South Florida is an inevitable choice for a short weekend getaway from Cayman, thanks to its geographical proximity and similar climate. Although Miami International Airport can sometimes be a trial, depending on the number of passengers pouring into its immigration hall, it still offers easy access to a number of Florida attractions with its central location.
When I used to fly up to Florida, I chose the well-worn path of renting a car, driving to Kendall, and setting up camp near the Dadeland Mall. It was so easy to get into the rut of the familiar, and so I really didn’t explore much beyond that limited radius. It was only when I went with a group to South Beach one year that I realized how much more Florida had to offer.
Turns out there is a lot that can be seen over a weekend, particularly if you can go up on the Friday morning and rent a car. Here are some suggestions I have based on my own experiences that you might want to give a try.
Key West is home to the southernmost point of the continental United States, a quirky collection of bars and streets, the house where Ernest Hemingway resided along with its many polydactyl cats, and some terrific seafood. You can visit it by boat, plane, or take the famous Florida Keys Overseas Highway that follows the route originally occupied by Henry Flagler’s railway.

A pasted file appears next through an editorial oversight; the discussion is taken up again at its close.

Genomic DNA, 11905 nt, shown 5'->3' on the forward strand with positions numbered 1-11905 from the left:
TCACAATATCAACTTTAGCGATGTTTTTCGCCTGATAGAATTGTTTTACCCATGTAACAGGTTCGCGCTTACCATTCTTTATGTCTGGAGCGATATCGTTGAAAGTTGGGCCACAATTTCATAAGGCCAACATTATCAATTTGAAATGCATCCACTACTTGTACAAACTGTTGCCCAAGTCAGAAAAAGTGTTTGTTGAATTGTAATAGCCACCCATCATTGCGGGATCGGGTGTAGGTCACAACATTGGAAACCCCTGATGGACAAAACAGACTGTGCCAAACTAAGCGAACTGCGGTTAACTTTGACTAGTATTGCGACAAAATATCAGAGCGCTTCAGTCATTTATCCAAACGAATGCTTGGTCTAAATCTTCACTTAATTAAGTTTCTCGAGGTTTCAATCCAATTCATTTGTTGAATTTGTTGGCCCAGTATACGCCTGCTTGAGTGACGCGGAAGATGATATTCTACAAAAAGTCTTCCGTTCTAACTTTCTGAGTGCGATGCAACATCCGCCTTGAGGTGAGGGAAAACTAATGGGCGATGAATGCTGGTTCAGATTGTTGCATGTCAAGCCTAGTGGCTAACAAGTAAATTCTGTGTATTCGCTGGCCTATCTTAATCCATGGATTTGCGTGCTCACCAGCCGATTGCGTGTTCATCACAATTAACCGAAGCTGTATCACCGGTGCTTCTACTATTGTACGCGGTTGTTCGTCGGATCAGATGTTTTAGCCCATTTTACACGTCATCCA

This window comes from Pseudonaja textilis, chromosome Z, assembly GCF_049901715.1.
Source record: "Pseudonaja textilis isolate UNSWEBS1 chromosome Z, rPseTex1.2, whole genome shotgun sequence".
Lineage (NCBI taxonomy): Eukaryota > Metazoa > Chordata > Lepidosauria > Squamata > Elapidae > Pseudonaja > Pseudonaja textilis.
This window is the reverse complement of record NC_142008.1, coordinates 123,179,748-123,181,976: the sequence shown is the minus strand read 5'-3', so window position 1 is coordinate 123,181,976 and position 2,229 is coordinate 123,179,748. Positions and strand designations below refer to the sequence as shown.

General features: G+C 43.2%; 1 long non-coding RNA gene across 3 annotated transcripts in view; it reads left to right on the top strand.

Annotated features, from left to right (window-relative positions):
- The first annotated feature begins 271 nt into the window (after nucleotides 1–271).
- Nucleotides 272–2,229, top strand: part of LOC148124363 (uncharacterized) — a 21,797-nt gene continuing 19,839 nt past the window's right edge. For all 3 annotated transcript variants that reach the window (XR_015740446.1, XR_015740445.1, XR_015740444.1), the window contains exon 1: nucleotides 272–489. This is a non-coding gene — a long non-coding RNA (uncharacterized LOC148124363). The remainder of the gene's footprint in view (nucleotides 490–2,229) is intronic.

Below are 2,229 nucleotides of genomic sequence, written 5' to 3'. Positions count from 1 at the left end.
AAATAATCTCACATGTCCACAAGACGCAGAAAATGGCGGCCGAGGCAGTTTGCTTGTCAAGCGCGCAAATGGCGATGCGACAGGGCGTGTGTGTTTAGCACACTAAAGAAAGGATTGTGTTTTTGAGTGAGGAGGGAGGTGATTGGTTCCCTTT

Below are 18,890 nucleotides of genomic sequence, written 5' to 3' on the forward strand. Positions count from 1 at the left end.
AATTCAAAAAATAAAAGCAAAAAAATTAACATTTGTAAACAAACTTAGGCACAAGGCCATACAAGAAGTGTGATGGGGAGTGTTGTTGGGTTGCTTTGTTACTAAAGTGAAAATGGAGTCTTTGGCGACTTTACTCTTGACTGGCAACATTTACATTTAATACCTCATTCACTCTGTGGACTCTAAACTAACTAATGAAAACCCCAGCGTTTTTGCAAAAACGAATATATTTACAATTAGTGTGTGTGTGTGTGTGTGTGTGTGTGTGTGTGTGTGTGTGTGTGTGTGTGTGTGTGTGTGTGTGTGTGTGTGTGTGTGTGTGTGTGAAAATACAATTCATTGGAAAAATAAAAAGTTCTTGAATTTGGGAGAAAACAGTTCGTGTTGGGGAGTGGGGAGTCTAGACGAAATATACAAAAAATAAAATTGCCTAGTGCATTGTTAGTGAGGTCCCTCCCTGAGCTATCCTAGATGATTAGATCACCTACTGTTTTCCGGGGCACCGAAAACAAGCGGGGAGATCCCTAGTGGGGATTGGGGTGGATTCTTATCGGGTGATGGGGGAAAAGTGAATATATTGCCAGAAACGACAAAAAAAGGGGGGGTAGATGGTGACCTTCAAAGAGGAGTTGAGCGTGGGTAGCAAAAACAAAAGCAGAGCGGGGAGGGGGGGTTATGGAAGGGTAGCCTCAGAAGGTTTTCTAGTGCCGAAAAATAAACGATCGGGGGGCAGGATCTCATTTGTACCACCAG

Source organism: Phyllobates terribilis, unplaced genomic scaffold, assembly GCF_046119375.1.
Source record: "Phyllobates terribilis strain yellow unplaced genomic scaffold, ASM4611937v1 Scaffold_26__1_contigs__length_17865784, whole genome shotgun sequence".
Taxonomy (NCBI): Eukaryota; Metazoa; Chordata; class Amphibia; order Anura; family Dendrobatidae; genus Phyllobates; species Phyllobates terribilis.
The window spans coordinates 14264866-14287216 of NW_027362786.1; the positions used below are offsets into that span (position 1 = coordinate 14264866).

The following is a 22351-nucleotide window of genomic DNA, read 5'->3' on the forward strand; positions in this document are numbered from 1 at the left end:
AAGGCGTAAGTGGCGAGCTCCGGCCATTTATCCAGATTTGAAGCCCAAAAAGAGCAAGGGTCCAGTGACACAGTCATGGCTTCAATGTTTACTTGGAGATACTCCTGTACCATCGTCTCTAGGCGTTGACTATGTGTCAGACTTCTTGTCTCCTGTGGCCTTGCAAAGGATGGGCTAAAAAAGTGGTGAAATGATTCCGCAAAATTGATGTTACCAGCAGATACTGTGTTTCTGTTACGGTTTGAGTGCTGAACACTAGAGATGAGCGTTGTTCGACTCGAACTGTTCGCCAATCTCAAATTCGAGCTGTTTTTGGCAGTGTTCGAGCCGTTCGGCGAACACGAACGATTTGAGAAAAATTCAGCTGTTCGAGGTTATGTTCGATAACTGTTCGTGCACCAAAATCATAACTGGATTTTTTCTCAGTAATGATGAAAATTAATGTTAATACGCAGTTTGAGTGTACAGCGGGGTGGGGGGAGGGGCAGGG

Flagler completed his “railroad that went to sea” in 1912, connecting the Keys to the mainland for the first time, and enabling wealthy holidaymakers access to the delights of the island chain. Unfortunately a hurricane in 1935 destroyed part of the railroad, cutting off the residents from the tourist money upon which they had come to rely, and so the decision was made to construct a highway to once again join the Keys with the mainland. The highway opened in 1938, and fans of the Keys have been taking the scenic route there ever since.
Now you may look at the distance from Miami to Key West and think you can make it in a couple of hours, but bear in mind that this is not your standard highway with lots of other alternate routes. You’ll be on the only road to the Keys, so be prepared for traffic and strict speed limits. Give yourself between three and four hours to make the journey. Besides, why would you want to speed when the view is so interesting, particularly along the Seven Mile Bridge?